Geophagia is the deliberate consumption of soil. It is a widespread practice with more than 200 species observed eating dirt, including humans. It has recently gained some favorable press as there appears to be notable human health benefits – from improving digestion to combating allergies.
But this is a deer blog and I will let others debate the human health implications of geophagia.
Deer eat dirt. They are herbivores and plants are dirty. But sometimes deer eat dirt on purpose. There are several theories as to why deer consume soil. The most commonly proliferated theory is to replenish mineral deficits. Indeed, a whole industry has grown up around mineral licks for deer. Trophy rock, lucky buck, antler king – you can guess to whom and what they are marketing. (By the way, no studies have found that mineral licks increase antler size or weight.)
However, studies have found no difference in trace elements in favored dirt-eating locations. While mineral intake is supplemented by this behavior, it appears to be a secondary benefit. The only mineral deer really seek out is sodium which is particularly important for lactation (FYI – bucks don’t lactate).
The second theory is that compounds in soils combat plant toxins and improve rumen function during the transition between seasons (and forage). This actually has research behind it. Clay in particular helps with belly issues and those soils with high clay content are often sought after.
Eating dirt is obviously beneficial or deer (and the laundry list of other species) wouldn’t do it. But there is a downside. Soil has its own microbiome. When deer take a mouthful, they don’t spit out the bad and swallow the good. And deer are walking biomes themselves. They carry a plethora of bacteria and parasites. The majority of the time these hitchhikers leave deer no worse for wear.
But CWD is not a bacterium or a parasite. CWD kills every deer it infects. And now it has been proven that mineral licks are environmental reservoirs for CWD prions.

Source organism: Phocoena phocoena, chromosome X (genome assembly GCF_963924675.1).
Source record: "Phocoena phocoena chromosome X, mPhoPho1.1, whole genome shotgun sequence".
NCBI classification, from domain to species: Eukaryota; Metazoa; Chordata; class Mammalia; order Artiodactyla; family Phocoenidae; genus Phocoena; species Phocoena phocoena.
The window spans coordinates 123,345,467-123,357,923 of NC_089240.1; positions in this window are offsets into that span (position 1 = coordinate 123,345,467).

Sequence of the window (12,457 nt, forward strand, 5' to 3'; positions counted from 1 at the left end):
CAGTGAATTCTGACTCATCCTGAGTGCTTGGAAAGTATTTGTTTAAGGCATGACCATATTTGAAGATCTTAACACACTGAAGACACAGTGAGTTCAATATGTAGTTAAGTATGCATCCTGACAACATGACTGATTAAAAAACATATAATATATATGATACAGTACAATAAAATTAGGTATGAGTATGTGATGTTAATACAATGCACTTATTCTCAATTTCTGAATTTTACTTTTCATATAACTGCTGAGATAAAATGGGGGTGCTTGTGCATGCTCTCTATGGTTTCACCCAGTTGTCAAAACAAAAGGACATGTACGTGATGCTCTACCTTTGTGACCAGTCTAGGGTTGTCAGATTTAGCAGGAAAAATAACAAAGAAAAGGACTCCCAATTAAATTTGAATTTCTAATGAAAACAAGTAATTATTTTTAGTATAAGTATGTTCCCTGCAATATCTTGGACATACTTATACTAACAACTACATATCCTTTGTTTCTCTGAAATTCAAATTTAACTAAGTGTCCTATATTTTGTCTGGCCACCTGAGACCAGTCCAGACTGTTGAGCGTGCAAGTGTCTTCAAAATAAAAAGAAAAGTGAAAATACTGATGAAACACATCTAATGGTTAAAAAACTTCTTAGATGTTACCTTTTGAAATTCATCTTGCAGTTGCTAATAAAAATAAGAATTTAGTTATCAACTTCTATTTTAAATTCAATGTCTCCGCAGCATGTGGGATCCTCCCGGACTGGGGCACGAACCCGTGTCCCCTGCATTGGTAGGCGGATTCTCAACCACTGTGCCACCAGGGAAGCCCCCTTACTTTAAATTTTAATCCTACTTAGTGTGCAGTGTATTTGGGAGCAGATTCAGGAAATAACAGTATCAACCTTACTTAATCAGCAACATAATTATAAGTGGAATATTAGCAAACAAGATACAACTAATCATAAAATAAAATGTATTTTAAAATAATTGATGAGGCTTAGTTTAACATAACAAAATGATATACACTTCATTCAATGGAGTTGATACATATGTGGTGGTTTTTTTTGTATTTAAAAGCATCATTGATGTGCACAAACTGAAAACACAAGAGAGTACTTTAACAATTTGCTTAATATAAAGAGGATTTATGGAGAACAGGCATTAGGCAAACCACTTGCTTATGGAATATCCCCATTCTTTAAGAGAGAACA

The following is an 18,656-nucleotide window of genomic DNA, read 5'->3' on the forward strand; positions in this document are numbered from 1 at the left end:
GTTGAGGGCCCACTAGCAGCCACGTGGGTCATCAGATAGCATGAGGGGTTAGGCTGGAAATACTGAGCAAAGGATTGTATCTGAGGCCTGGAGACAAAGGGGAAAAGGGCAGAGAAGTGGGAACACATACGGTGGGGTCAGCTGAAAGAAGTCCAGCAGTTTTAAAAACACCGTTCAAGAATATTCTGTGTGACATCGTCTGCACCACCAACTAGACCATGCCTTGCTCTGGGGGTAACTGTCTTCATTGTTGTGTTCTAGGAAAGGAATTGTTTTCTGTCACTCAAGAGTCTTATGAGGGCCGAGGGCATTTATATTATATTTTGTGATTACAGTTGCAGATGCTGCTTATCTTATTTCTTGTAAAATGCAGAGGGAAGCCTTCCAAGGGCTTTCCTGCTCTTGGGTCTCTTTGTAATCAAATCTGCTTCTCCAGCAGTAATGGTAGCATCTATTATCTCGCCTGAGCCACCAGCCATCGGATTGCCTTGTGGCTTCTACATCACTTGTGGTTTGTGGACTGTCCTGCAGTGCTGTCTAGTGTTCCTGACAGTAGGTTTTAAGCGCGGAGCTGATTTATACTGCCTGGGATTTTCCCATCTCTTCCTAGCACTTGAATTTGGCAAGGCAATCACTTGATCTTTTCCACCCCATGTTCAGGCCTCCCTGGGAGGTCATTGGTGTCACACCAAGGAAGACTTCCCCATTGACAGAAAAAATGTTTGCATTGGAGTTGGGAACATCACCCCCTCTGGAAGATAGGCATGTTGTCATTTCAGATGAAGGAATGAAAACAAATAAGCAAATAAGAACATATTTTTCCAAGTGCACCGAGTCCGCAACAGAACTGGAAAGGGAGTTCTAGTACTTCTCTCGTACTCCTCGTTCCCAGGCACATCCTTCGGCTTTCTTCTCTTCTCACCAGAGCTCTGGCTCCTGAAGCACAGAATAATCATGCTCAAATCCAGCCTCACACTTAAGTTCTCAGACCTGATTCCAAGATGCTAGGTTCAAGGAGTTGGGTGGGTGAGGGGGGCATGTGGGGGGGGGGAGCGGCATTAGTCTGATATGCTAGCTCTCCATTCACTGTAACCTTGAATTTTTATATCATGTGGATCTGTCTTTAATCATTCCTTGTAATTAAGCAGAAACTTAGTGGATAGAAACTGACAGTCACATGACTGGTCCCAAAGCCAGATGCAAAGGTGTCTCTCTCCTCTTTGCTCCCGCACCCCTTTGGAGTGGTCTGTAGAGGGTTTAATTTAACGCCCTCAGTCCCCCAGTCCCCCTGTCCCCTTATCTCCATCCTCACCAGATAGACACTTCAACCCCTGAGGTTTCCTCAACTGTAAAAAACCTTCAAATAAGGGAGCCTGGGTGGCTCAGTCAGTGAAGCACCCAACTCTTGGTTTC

To be honest, this is not surprising news. We know infected deer shed CWD prions (in saliva, urine, and feces) and we know CWD prions persist in the environment for years. The problem has always been the difficulty in detecting CWD prions in environmental samples.
Researchers in Wisconsin collected soil samples, water samples, and water samples when the mud was stirred up from the bottom of the puddle from 11 mineral lick sites (10 of which were man-made) within the CWD zone. Lab analysis detected CWD prions at 9 of the 11 mineral licks. So for all those Doubting Thomas’s – here’s your proof.
Add this new finding to research that shows prions bind tightly to clay soils and remain infectious – the trifecta of infectivity!
There is no question that CWD prions are being shed by infected animals and areas of frequent use are serving as reservoirs for disease exposure. But this may have broader implications than for just deer. Did you know that 12 species of mammal visited mineral licks in Nepal which included civets, mongoose, and a tiger!?! We don’t have civets or tigers in North America but we do have raccoons, squirrels, bobcats, bears, birds, and cows. All of which have been documented at mineral licks.
And let’s not forget about people. Man-made mineral licks need to be maintained by man.
We can’t stop deer from eating dirt. But we can stop creating artificial congregation points, which then become disease reservoirs. A plethora of non-cervid species are being exposed to CWD prions. CWD prions are bad news any way you look at them. Limiting exposure is in everyone’s best interest.
If you would like to learn more about chronic wasting disease, Dr. David Walter, Assistant Unit Leader for the Pennsylvania Cooperative Fish and Wildlife Research Unit recorded a webinar on Truths and Myths about Chronic Wasting Disease.
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